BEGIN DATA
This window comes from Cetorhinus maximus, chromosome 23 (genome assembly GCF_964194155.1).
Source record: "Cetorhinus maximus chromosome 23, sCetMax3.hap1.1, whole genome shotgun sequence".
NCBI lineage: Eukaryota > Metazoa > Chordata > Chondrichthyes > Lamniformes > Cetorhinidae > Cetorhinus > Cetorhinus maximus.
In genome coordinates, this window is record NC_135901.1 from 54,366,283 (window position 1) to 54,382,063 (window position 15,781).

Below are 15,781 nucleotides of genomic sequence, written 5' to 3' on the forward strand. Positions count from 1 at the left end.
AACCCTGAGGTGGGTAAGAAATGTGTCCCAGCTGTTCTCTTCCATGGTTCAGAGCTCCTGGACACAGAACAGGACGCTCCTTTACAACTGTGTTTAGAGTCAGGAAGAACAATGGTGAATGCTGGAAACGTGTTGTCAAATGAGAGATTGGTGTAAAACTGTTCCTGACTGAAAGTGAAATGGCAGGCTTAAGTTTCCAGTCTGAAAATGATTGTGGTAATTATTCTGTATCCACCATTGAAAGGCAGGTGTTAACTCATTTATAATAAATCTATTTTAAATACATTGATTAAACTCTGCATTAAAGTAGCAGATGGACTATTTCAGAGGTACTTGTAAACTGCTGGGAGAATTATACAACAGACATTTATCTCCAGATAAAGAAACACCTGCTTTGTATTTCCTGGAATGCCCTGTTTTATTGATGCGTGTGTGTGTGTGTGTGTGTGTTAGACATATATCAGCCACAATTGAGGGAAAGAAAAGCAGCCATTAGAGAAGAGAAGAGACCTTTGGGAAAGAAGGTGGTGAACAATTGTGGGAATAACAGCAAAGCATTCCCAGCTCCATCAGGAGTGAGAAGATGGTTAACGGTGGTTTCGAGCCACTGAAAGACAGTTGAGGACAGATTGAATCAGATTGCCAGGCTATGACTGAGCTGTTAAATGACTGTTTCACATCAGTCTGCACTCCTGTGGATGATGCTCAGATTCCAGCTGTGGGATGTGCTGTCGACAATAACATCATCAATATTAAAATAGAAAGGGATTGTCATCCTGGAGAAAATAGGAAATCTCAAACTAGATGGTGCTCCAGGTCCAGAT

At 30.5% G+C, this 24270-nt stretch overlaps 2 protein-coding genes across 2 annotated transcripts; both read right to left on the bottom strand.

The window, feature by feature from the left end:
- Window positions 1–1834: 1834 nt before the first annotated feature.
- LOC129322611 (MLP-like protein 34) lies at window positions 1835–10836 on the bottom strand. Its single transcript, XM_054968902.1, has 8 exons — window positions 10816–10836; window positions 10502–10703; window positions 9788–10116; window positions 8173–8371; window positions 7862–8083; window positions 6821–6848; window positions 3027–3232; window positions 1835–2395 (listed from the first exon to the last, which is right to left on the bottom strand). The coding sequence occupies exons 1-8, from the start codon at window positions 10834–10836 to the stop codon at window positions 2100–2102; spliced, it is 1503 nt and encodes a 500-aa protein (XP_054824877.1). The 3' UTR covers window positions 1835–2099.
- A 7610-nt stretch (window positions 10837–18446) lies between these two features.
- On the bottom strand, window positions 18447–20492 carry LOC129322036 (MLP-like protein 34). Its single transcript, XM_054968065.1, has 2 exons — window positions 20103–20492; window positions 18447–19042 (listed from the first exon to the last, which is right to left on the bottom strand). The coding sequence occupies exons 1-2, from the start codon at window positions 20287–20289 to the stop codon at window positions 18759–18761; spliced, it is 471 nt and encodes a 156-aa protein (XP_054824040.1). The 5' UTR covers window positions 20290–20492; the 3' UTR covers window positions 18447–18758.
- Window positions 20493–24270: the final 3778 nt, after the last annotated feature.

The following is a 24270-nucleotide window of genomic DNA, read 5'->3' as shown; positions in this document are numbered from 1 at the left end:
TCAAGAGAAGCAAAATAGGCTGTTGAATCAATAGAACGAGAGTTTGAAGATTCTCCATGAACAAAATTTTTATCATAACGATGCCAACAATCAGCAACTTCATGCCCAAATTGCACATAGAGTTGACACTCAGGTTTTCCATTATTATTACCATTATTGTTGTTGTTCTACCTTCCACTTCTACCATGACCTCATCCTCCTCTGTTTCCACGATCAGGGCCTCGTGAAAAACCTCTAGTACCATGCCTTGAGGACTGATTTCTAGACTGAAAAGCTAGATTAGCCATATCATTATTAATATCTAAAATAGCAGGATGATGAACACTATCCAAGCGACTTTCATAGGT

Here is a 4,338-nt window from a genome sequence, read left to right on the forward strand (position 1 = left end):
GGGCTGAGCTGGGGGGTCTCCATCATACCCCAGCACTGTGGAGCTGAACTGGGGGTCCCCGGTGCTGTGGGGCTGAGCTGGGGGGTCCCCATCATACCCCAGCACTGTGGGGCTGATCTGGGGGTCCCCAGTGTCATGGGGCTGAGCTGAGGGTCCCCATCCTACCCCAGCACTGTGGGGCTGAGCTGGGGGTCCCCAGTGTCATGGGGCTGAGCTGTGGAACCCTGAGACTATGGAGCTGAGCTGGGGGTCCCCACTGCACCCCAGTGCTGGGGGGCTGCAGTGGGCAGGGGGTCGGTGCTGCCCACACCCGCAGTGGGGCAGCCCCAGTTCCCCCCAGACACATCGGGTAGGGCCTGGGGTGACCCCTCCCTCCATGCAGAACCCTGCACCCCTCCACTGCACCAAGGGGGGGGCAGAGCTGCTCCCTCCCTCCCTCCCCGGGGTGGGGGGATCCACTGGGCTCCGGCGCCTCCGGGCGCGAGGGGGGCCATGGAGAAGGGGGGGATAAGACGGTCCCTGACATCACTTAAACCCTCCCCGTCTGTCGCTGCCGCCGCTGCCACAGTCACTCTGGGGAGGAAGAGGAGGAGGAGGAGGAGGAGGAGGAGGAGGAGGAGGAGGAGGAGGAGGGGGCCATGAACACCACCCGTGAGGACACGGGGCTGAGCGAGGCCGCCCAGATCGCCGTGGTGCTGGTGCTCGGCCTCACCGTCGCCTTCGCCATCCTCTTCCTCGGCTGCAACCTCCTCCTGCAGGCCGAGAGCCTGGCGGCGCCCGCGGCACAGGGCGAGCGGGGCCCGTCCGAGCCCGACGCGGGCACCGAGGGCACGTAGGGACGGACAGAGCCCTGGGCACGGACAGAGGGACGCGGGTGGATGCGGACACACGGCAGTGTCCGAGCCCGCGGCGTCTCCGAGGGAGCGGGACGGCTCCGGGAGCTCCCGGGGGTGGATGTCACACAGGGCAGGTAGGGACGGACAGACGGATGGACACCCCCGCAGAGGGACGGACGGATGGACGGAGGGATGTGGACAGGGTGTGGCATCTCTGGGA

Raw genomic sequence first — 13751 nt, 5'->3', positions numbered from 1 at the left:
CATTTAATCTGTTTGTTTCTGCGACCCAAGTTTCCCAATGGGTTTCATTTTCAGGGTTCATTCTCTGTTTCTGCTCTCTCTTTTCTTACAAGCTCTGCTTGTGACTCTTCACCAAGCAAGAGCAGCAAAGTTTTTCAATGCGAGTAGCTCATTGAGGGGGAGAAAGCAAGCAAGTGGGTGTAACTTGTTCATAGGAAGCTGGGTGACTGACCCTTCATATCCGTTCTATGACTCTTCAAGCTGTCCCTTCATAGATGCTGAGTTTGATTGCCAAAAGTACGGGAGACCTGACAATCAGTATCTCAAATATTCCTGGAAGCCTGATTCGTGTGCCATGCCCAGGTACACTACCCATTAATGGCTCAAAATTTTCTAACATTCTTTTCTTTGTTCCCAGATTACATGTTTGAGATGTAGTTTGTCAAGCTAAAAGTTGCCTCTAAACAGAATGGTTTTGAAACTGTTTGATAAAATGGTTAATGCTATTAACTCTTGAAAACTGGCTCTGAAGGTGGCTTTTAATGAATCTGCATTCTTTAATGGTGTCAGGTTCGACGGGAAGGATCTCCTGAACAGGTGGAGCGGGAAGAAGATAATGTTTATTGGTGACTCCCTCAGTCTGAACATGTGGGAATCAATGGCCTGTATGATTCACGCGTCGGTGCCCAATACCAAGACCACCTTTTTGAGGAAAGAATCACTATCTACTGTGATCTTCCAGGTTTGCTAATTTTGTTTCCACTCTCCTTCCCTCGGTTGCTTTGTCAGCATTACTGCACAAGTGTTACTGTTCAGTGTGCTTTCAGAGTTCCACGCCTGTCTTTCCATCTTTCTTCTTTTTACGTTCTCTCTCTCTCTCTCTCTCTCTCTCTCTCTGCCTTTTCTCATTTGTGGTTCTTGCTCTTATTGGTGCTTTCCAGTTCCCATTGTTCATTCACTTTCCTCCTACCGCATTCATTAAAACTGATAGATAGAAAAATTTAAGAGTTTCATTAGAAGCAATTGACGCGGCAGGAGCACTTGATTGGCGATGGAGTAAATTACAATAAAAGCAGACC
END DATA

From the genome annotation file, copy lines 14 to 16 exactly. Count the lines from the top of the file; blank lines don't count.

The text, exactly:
The following is a 24270-nucleotide window of genomic DNA, read 5'->3' as shown; positions in this document are numbered from 1 at the left end:
TCAAGAGAAGCAAAATAGGCTGTTGAATCAATAGAACGAGAGTTTGAAGATTCTCCATGAACAAAATTTTTATCATAACGATGCCAACAATCAGCAACTTCATGCCCAAATTGCACATAGAGTTGACACTCAGGTTTTCCATTATTATTACCATTATTGTTGTTGTTCTACCTTCCACTTCTACCATGACCTCATCCTCCTCTGTTTCCACGATCAGGGCCTCGTGAAAAACCTCTAGTACCATGCCTTGAGGACTGATTTCTAGACTGAAAAGCTAGATTAGCCATATCATTATTAATATCTAAAATAGCAGGATGATGAACACTATCCAAGCGACTTTCATAGGT

Here is a 4,338-nt window from a genome sequence, read left to right on the forward strand (position 1 = left end):